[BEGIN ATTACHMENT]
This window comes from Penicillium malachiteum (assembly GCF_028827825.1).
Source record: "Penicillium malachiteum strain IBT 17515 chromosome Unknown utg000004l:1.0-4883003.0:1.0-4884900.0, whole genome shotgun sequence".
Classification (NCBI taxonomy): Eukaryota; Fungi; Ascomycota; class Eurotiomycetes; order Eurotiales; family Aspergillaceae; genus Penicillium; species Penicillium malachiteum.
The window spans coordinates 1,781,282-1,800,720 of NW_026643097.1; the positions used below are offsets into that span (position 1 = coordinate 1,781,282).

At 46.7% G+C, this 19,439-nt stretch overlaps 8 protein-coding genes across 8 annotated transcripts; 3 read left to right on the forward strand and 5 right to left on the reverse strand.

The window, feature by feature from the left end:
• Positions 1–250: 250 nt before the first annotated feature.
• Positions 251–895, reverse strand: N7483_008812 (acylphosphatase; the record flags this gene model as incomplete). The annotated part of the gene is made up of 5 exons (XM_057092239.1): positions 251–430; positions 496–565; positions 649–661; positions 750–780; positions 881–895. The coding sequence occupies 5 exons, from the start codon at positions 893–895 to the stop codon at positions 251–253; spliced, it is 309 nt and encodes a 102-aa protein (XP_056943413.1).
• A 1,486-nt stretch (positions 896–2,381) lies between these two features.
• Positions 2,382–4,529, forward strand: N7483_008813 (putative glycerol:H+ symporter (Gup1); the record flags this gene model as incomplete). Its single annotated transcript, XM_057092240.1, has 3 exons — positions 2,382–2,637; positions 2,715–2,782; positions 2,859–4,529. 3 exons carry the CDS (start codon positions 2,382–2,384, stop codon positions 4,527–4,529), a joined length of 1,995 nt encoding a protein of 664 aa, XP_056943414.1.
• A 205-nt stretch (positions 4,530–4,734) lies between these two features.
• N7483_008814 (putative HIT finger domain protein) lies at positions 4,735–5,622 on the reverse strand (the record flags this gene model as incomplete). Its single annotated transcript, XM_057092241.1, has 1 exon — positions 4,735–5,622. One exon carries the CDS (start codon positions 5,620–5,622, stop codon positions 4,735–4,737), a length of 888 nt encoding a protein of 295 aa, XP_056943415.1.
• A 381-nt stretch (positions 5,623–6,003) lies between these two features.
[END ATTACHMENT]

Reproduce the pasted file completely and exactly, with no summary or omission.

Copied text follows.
This window comes from Penicillium malachiteum (assembly GCF_028827825.1).
Source record: "Penicillium malachiteum strain IBT 17515 chromosome Unknown utg000004l:1.0-4883003.0:1.0-4884900.0, whole genome shotgun sequence".
Classification (NCBI taxonomy): Eukaryota; Fungi; Ascomycota; class Eurotiomycetes; order Eurotiales; family Aspergillaceae; genus Penicillium; species Penicillium malachiteum.
The window spans coordinates 1,781,282-1,800,720 of NW_026643097.1; the positions used below are offsets into that span (position 1 = coordinate 1,781,282).

At 46.7% G+C, this 19,439-nt stretch overlaps 8 protein-coding genes across 8 annotated transcripts; 3 read left to right on the forward strand and 5 right to left on the reverse strand.

The window, feature by feature from the left end:
• Positions 1–250: 250 nt before the first annotated feature.
• Positions 251–895, reverse strand: N7483_008812 (acylphosphatase; the record flags this gene model as incomplete). The annotated part of the gene is made up of 5 exons (XM_057092239.1): positions 251–430; positions 496–565; positions 649–661; positions 750–780; positions 881–895. The coding sequence occupies 5 exons, from the start codon at positions 893–895 to the stop codon at positions 251–253; spliced, it is 309 nt and encodes a 102-aa protein (XP_056943413.1).
• A 1,486-nt stretch (positions 896–2,381) lies between these two features.
• Positions 2,382–4,529, forward strand: N7483_008813 (putative glycerol:H+ symporter (Gup1); the record flags this gene model as incomplete). Its single annotated transcript, XM_057092240.1, has 3 exons — positions 2,382–2,637; positions 2,715–2,782; positions 2,859–4,529. 3 exons carry the CDS (start codon positions 2,382–2,384, stop codon positions 4,527–4,529), a joined length of 1,995 nt encoding a protein of 664 aa, XP_056943414.1.
• A 205-nt stretch (positions 4,530–4,734) lies between these two features.
• N7483_008814 (putative HIT finger domain protein) lies at positions 4,735–5,622 on the reverse strand (the record flags this gene model as incomplete). Its single annotated transcript, XM_057092241.1, has 1 exon — positions 4,735–5,622. One exon carries the CDS (start codon positions 5,620–5,622, stop codon positions 4,735–4,737), a length of 888 nt encoding a protein of 295 aa, XP_056943415.1.
• A 381-nt stretch (positions 5,623–6,003) lies between these two features.